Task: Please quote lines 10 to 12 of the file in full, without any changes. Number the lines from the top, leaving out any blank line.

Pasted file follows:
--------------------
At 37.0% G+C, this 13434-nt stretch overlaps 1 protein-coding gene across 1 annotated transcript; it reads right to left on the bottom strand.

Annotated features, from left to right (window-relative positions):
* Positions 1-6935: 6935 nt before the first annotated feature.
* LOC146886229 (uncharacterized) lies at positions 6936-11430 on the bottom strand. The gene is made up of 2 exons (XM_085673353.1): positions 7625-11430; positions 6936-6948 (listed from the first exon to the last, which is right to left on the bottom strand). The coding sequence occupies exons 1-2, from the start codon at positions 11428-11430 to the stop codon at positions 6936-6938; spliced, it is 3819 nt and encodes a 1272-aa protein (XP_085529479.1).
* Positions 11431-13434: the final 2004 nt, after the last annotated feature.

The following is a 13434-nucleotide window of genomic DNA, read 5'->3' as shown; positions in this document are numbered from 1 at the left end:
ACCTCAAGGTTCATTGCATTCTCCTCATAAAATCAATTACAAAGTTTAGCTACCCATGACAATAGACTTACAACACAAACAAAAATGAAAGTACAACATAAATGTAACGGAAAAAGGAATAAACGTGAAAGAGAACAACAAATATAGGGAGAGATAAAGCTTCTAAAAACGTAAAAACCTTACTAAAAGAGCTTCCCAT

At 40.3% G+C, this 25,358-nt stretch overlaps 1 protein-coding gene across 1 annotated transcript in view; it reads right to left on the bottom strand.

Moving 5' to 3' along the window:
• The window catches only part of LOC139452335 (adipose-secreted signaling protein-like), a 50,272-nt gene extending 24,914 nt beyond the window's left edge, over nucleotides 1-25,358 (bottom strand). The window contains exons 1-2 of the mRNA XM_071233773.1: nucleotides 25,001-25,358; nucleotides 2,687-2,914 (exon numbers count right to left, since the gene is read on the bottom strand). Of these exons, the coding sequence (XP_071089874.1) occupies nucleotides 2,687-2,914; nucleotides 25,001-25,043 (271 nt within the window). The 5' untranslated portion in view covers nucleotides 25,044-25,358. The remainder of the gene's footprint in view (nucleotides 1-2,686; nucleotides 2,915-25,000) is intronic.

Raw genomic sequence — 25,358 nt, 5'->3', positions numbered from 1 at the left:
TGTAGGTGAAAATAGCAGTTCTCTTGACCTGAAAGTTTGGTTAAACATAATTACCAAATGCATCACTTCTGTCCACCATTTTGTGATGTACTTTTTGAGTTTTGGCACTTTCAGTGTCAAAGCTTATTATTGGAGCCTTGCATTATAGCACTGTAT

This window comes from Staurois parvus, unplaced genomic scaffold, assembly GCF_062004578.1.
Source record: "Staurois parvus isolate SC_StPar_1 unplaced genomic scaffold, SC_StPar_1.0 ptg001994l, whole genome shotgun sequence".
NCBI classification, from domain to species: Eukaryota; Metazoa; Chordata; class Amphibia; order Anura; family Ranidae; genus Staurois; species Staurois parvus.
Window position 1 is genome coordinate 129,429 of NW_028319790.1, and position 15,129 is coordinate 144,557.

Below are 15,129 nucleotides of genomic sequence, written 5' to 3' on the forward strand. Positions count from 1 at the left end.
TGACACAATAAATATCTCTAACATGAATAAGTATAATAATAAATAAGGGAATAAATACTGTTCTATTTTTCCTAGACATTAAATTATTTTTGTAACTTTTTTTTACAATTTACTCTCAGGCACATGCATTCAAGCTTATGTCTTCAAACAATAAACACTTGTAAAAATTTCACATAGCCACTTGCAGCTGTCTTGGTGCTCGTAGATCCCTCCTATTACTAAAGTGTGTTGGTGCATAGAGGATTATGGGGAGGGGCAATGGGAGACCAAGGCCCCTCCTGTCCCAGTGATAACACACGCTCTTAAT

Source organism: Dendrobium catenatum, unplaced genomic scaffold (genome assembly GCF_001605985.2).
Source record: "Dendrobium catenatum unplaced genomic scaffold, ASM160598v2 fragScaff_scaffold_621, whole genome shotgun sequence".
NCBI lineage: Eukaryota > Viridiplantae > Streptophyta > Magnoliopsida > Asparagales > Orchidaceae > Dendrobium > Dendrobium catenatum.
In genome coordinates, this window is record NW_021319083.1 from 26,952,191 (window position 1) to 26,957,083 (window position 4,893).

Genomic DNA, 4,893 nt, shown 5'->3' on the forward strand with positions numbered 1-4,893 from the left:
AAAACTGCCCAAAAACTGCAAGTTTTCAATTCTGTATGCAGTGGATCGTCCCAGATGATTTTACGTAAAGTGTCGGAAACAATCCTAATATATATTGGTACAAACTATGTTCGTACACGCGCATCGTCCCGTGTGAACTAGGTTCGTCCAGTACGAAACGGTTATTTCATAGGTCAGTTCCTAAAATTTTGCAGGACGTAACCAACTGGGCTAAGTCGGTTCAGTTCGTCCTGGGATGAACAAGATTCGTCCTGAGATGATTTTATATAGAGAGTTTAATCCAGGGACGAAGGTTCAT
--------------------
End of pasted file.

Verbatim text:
• The window catches only part of LOC139452335 (adipose-secreted signaling protein-like), a 50,272-nt gene extending 24,914 nt beyond the window's left edge, over nucleotides 1-25,358 (bottom strand). The window contains exons 1-2 of the mRNA XM_071233773.1: nucleotides 25,001-25,358; nucleotides 2,687-2,914 (exon numbers count right to left, since the gene is read on the bottom strand). Of these exons, the coding sequence (XP_071089874.1) occupies nucleotides 2,687-2,914; nucleotides 25,001-25,043 (271 nt within the window). The 5' untranslated portion in view covers nucleotides 25,044-25,358. The remainder of the gene's footprint in view (nucleotides 1-2,686; nucleotides 2,915-25,000) is intronic.

Raw genomic sequence — 25,358 nt, 5'->3', positions numbered from 1 at the left:
TGTAGGTGAAAATAGCAGTTCTCTTGACCTGAAAGTTTGGTTAAACATAATTACCAAATGCATCACTTCTGTCCACCATTTTGTGATGTACTTTTTGAGTTTTGGCACTTTCAGTGTCAAAGCTTATTATTGGAGCCTTGCATTATAGCACTGTAT